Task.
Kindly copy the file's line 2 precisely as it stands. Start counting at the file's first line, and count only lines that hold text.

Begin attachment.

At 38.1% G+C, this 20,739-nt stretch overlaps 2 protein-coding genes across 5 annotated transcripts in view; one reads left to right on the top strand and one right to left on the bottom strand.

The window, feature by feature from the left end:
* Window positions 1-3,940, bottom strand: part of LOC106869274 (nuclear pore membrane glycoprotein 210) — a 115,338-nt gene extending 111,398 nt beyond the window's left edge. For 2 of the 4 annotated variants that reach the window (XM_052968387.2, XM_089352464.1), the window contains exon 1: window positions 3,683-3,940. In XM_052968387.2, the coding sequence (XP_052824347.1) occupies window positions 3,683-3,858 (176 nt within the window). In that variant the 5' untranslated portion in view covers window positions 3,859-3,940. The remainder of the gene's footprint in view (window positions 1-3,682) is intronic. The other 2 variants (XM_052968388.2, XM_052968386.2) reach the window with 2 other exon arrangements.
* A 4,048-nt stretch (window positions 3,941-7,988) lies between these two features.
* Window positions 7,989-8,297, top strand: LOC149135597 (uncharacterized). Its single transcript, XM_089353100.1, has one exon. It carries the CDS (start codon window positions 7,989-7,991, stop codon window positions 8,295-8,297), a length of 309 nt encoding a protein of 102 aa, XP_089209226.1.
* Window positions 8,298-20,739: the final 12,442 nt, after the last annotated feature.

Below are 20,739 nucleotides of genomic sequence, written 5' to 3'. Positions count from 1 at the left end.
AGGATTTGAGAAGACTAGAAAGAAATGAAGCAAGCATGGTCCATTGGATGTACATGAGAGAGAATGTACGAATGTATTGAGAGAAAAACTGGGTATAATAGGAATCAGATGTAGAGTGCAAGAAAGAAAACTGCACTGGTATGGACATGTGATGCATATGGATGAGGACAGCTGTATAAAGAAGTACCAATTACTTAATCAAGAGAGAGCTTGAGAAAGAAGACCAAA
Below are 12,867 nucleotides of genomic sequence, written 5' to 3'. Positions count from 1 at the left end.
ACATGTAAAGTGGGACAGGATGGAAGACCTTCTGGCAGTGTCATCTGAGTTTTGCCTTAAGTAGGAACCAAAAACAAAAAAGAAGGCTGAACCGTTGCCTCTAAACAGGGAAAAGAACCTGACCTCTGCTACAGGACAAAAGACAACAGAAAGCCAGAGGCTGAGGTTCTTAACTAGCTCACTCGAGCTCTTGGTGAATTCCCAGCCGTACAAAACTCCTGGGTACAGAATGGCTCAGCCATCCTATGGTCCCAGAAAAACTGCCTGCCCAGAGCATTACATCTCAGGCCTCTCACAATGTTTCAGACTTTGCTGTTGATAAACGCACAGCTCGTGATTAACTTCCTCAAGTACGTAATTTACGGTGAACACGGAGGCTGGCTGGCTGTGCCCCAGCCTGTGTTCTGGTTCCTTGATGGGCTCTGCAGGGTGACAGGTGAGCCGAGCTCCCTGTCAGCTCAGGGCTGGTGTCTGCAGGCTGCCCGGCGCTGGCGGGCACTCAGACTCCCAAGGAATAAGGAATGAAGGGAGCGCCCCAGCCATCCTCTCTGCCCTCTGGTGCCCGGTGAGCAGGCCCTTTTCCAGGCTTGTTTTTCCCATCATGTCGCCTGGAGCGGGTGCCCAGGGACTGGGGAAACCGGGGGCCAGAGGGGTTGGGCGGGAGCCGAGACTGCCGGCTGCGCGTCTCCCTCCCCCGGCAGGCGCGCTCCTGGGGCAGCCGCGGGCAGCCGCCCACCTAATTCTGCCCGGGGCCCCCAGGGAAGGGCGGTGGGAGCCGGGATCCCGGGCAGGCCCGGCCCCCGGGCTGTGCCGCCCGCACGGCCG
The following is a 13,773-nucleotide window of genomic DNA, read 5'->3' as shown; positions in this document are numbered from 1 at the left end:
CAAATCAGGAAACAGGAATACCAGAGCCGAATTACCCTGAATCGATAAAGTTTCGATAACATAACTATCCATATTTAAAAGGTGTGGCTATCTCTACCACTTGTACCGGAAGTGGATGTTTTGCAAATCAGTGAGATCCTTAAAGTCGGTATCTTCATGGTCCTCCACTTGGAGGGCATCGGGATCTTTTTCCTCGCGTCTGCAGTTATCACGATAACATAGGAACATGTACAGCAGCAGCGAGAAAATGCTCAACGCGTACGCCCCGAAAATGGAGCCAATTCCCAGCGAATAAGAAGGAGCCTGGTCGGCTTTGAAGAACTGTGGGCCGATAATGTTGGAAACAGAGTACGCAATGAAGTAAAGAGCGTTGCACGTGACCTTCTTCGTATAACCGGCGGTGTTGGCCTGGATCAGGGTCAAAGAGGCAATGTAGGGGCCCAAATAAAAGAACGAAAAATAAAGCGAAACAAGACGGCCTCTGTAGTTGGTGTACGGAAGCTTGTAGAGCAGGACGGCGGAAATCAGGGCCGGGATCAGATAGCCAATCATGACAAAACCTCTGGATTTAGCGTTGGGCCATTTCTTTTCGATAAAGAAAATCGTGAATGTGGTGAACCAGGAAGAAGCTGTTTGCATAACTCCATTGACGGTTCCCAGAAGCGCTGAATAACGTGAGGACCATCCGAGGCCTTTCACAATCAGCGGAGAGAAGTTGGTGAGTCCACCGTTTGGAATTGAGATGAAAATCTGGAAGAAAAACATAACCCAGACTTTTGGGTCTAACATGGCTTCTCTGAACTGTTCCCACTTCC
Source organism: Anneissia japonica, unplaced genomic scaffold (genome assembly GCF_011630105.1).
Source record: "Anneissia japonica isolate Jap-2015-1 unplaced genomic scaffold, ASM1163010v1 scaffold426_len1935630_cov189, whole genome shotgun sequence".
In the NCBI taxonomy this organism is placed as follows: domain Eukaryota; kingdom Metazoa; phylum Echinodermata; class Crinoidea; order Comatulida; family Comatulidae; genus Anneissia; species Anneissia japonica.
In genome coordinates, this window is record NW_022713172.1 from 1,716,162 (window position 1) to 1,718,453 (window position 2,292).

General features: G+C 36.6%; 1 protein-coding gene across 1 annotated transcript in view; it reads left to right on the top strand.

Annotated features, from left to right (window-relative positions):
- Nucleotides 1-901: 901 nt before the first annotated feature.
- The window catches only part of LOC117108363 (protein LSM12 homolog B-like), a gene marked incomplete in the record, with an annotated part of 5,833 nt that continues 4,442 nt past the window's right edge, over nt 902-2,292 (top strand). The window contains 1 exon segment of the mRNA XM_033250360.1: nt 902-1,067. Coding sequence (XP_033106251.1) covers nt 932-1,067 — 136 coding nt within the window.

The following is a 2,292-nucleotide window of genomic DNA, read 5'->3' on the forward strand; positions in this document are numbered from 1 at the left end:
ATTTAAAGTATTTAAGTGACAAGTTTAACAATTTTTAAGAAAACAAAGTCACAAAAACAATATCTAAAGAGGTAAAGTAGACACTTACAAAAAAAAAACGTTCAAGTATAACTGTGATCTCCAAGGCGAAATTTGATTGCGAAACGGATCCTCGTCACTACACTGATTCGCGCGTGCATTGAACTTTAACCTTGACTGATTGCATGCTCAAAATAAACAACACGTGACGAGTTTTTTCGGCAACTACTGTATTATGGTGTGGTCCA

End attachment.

The window, feature by feature from the left end: